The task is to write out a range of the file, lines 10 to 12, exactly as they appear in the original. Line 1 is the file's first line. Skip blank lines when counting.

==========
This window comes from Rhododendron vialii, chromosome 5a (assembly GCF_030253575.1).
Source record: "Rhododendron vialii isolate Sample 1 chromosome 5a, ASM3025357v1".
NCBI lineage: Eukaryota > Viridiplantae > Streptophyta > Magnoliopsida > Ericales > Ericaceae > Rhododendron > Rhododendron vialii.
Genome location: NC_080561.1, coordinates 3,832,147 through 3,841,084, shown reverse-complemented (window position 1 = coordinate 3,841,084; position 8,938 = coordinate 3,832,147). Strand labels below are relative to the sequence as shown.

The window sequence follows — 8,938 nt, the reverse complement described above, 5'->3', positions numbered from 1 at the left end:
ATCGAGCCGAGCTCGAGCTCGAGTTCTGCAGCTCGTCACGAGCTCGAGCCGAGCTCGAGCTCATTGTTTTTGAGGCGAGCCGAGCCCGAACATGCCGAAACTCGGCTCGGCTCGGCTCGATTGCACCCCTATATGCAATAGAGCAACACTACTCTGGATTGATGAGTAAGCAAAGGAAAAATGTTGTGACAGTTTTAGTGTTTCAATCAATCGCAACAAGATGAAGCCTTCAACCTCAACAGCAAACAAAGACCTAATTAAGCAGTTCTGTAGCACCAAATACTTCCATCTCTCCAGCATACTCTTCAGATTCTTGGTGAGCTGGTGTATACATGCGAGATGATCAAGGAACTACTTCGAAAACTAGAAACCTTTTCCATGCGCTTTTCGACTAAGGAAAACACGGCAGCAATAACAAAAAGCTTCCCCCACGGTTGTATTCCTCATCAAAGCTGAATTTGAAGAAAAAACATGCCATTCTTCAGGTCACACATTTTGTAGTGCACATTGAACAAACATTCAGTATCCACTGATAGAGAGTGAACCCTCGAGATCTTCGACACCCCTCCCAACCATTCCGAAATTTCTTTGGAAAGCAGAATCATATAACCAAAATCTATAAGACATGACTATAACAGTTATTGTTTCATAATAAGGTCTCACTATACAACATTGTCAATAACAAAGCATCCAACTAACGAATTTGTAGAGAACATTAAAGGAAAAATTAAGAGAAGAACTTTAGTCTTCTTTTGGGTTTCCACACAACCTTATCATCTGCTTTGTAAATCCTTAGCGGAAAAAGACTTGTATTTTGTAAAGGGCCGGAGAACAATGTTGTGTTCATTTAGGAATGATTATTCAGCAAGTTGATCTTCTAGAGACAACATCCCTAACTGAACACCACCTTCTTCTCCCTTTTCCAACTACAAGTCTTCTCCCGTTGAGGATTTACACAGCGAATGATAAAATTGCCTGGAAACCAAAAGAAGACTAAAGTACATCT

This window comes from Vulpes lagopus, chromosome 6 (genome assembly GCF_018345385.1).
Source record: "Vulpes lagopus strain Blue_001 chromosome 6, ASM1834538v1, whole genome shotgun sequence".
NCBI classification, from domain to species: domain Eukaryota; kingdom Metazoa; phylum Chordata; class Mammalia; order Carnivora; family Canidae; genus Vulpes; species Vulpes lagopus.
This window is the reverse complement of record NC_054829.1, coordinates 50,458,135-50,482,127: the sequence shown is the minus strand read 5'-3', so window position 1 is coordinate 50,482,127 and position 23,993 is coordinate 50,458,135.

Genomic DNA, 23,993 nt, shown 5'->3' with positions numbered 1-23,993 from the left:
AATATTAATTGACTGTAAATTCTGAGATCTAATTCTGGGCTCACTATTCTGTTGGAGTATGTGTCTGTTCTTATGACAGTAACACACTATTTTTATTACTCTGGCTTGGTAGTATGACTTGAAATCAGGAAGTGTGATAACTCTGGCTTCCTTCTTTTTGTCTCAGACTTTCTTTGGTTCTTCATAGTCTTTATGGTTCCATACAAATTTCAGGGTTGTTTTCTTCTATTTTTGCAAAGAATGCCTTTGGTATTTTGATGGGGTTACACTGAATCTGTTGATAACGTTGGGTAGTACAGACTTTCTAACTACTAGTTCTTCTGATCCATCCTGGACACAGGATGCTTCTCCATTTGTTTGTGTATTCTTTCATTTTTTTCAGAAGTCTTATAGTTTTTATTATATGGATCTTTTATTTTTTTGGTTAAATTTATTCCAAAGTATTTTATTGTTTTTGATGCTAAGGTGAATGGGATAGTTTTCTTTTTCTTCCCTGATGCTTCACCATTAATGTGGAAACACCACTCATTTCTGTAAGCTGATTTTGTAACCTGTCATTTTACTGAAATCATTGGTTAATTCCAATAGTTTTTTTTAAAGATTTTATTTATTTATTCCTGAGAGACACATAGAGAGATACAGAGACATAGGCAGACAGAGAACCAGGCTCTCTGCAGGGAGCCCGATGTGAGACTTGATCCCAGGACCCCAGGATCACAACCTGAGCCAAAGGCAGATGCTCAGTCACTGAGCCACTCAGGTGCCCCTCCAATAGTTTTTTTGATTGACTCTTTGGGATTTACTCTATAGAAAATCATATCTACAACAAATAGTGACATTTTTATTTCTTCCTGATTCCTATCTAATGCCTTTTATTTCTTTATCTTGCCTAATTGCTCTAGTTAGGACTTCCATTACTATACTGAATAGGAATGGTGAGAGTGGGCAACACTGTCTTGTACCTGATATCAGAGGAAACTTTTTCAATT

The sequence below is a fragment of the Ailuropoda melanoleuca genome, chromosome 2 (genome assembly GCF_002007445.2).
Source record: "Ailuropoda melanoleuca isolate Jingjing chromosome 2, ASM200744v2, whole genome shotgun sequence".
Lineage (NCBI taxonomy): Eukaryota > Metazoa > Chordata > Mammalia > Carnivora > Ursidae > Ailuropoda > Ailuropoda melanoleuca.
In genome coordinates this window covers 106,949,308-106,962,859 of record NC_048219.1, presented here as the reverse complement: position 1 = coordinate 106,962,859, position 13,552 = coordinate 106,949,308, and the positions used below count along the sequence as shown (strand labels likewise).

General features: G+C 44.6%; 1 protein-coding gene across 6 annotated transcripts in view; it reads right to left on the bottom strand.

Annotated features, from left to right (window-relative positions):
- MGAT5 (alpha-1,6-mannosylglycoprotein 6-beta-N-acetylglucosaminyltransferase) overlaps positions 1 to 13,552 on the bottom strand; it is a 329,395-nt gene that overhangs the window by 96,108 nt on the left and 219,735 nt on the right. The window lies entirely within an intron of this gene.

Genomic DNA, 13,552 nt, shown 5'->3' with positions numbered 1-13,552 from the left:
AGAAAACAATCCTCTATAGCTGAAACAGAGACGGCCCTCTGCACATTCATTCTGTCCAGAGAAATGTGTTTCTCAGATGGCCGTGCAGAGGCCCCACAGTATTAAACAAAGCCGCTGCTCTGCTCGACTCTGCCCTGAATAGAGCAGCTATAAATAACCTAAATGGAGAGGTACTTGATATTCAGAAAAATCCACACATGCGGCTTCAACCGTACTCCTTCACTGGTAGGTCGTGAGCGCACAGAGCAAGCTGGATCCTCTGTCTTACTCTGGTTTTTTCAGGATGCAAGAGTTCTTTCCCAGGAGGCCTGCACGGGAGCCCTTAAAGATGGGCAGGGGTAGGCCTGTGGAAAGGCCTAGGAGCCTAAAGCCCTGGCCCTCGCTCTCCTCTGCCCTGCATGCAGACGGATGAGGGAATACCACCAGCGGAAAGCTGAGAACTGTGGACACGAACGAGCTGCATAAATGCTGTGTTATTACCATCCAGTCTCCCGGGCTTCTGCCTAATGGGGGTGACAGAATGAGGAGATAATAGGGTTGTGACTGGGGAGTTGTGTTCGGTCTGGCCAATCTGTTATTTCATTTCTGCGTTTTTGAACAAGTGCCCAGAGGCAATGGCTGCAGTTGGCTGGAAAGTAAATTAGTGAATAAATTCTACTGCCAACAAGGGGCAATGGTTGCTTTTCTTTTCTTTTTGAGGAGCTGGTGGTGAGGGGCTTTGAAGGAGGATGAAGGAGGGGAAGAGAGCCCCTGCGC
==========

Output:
This window is the reverse complement of record NC_054829.1, coordinates 50,458,135-50,482,127: the sequence shown is the minus strand read 5'-3', so window position 1 is coordinate 50,482,127 and position 23,993 is coordinate 50,458,135.

Genomic DNA, 23,993 nt, shown 5'->3' with positions numbered 1-23,993 from the left:
AATATTAATTGACTGTAAATTCTGAGATCTAATTCTGGGCTCACTATTCTGTTGGAGTATGTGTCTGTTCTTATGACAGTAACACACTATTTTTATTACTCTGGCTTGGTAGTATGACTTGAAATCAGGAAGTGTGATAACTCTGGCTTCCTTCTTTTTGTCTCAGACTTTCTTTGGTTCTTCATAGTCTTTATGGTTCCATACAAATTTCAGGGTTGTTTTCTTCTATTTTTGCAAAGAATGCCTTTGGTATTTTGATGGGGTTACACTGAATCTGTTGATAACGTTGGGTAGTACAGACTTTCTAACTACTAGTTCTTCTGATCCATCCTGGACACAGGATGCTTCTCCATTTGTTTGTGTATTCTTTCATTTTTTTCAGAAGTCTTATAGTTTTTATTATATGGATCTTTTATTTTTTTGGTTAAATTTATTCCAAAGTATTTTATTGTTTTTGATGCTAAGGTGAATGGGATAGTTTTCTTTTTCTTCCCTGATGCTTCACCATTAATGTGGAAACACCACTCATTTCTGTAAGCTGATTTTGTAACCTGTCATTTTACTGAAATCATTGGTTAATTCCAATAGTTTTTTTTAAAGATTTTATTTATTTATTCCTGAGAGACACATAGAGAGATACAGAGACATAGGCAGACAGAGAACCAGGCTCTCTGCAGGGAGCCCGATGTGAGACTTGATCCCAGGACCCCAGGATCACAACCTGAGCCAAAGGCAGATGCTCAGTCACTGAGCCACTCAGGTGCCCCTCCAATAGTTTTTTTGATTGACTCTTTGGGATTTACTCTATAGAAAATCATATCTACAACAAATAGTGACATTTTTATTTCTTCCTGATTCCTATCTAATGCCTTTTATTTCTTTATCTTGCCTAATTGCTCTAGTTAGGACTTCCATTACTATACTGAATAGGAATGGTGAGAGTGGGCAACACTGTCTTGTACCTGATATCAGAGGAAACTTTTTCAATT